Want to brush up on your vocabulary? We have compiled together coffee terminology related to green beans, coffee processing, exporting and some industry jargon to help you expand your knowledge and understanding of coffee.

refers to the level of acid present in a coffee when tasting. Acidity is one of the categories used in a cupping assessment and is measured in terms of intensity and in terms of quality. Examples of acidity may include citric, lactic, malic, phosphoric, quinic and acetic.

refers to an elevation and is measured as metres above sea level (masl). Altitude typically references the elevation of a coffee farm, or as an elevation range of a coffee growing area.

means to be without oxygen, often refers to a step in coffee processing to describe the fermentation environment if it is completed without the presence of oxygen.

refers to coffee of the botanical species Coffea arabica.

refers to the smell and aromatics of a coffee, this can be ground roasted beans or brewed coffee. Aroma is one of the categories used in a cupping assessment.

refer to temperatures, humidities, wind and clouds. Atmospheric conditions can be influenced by mountainous terrain, such as slopes, aspects and valleys, or by the presence of flora such as shade trees. Differences in atmospheric conditions can lead to different microclimates, which impact the growth of coffee trees.

refers to characteristics, either positive or negative, of a coffee. An attribute is anything that can affect the quality or flavour of a coffee, for example, defects.

is a carbon rich substance made by slow burning natural materials in a low oxygen environment, and is used to fertilise plants and trap greenhouse gases in the soil. See our article on biochar at Maguta Estate.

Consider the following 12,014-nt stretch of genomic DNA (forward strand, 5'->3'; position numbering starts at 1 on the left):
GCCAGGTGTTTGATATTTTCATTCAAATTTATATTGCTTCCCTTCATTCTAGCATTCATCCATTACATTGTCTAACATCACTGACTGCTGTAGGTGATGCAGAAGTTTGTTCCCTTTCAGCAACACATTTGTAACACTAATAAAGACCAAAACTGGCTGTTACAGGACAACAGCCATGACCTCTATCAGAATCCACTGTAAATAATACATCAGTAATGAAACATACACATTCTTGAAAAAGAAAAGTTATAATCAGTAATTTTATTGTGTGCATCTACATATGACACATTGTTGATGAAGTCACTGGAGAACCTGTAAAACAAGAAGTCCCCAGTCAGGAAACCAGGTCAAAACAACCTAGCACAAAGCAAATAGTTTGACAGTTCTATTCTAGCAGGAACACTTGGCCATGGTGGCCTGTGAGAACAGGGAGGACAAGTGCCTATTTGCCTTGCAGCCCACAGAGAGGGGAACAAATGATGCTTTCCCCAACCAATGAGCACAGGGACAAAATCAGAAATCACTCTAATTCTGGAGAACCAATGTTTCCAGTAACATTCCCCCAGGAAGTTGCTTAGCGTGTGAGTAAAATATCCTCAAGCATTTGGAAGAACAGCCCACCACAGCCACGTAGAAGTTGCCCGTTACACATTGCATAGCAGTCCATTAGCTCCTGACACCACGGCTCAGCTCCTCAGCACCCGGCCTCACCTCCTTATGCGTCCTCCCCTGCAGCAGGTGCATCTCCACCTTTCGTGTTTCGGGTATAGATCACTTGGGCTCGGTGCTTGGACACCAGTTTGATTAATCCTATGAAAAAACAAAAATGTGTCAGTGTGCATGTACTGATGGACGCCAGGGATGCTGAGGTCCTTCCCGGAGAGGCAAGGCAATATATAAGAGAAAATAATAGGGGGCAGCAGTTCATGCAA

refers to the amount of variability and the populations of living organisms within specific environments. An area may be considered biodiverse if there are many different organisms (flora and fauna) in that area.

refers to the total quantity of organisms present in an area, or, refers to organic matter used in fertilisers.

refers to our Project Origin score labelling system. Our black label coffees score from 83-85 points.

refers to a mixture of coffee beans from single origins or from single varietals combined together to make a blend.

refers to the density of the coffee on the palate. Body can also be described as the weight of the coffee. Body is one of the categories used in an SCA cupping assessment and is measured in terms of level (heavy to thin) and in terms of its quality.

is a measurement of sugar content in an aqueous solution and is referenced as Degrees Brix, or ºBx. 1ºBx is 1 gram of sucrose in 100 grams of solution. This measurement is used in coffee to help producers determine the ripeness of cherries during harvest to achieve a desired sweetness in the cup profile.

refers to a large quantity of a single item.